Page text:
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Unread 10-09-2007, 05:26 PM   #1
Devante
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Need help with travertine install

Hello, I am live in north Texas and I am attempting to install 18x18 travertine on the 1st floor of my home. I have a concrete floor that i will be laying the tile on.
My home is only 6 months old so I know that I must use special mortar. My
question is, the tile is not filled, so in which order should I seal the tile? I will be using 1/8" grout lines with sanded grout. Should I seal it after I lay the tile before I grout? or should I seal it after I grout.
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Unread 10-09-2007, 05:34 PM   #2
koihito
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First, I don't know why you would need "special mortar" for a 6 month old slab, standard cure before tile is 28 days. I would encourage you to look into separating your tile from the slab with something such as Ditra, Noble, or Red Guard.

I would also encourage you to test a piece before you use sanded grout, travertine can be soft and may scratch. I would seal after grouting unless I were using a dark grout on a light stone.
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Unread 10-09-2007, 05:48 PM   #3
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Eighth inch is the correct grout joint to use...HOWEVER, you want to use an "unsanded" grout. Mix it pretty dry and pack the joints. Unsanded tends to shrink a bit. (and be sparing on the water) SANDED grout will probably scratch the Travertine. Don't use it. Spectralock might be the best, if you can find it. With it, there ain't no "Sanded or Unsanded" grout. It's all the same!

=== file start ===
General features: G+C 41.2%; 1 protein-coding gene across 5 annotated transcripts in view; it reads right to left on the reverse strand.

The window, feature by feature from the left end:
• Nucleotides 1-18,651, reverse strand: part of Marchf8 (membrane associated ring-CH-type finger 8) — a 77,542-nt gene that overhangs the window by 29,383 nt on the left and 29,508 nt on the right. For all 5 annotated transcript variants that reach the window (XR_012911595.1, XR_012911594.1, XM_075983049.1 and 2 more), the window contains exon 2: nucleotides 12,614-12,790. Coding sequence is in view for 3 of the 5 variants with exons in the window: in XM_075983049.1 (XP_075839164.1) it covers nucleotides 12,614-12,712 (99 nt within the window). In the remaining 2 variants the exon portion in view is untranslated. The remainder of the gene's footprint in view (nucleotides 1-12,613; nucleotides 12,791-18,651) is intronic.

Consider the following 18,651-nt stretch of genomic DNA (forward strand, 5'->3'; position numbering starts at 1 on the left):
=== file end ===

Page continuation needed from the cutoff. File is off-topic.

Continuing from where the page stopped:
With that size material, you need to be SURE that your floor is flat. ANything less will cause heartaches when it comes to "Lippage." Is this on a slab or on wood? A lot depends on your answer!

Most of us her would probably reccomend a "Medium-Bed" morter for your job. This kind of morter has more sand and the tile, which is MUCH heavier than a regular 12" tile will not let it sink....and give you lippage problems as it dries.

I would seal the tile after you grout it as the grout will fill the unfilled areas.
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Unread 10-09-2007, 07:16 PM   #4
Devante
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Thanks guys for your responses. I was told that I would need a crack isolation mortar because the tile could crack when the house settles, that’s why I said a special mortar. I heard about red guard, would I use that instead a crack isolation mortar. I am going to make sure I have a flat surface by using a self-leveling patch. I am also going o use a ¾” trowel

So from what you guys are telling me, I want to use unsanded grout and seal that tile after I grout. Great, any other advise you guys can give would be appreciated.

Thanks
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Unread 10-09-2007, 10:16 PM   #5
Lazarus
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You may be thinking about a crack isolation membrane. No morter will give adequate protection against any reasonable cracks. If you think the floor is at all subject to cracks or movement, Ditra from Schluter Systems is the preferred method of installation. Click on the sponsored link for "Schluter." There is a wealth of information there. It's what is referred to as an "Uncoupling Membrane."

Oh, and I assume you mean 3/8" inch trowel and not 3/4".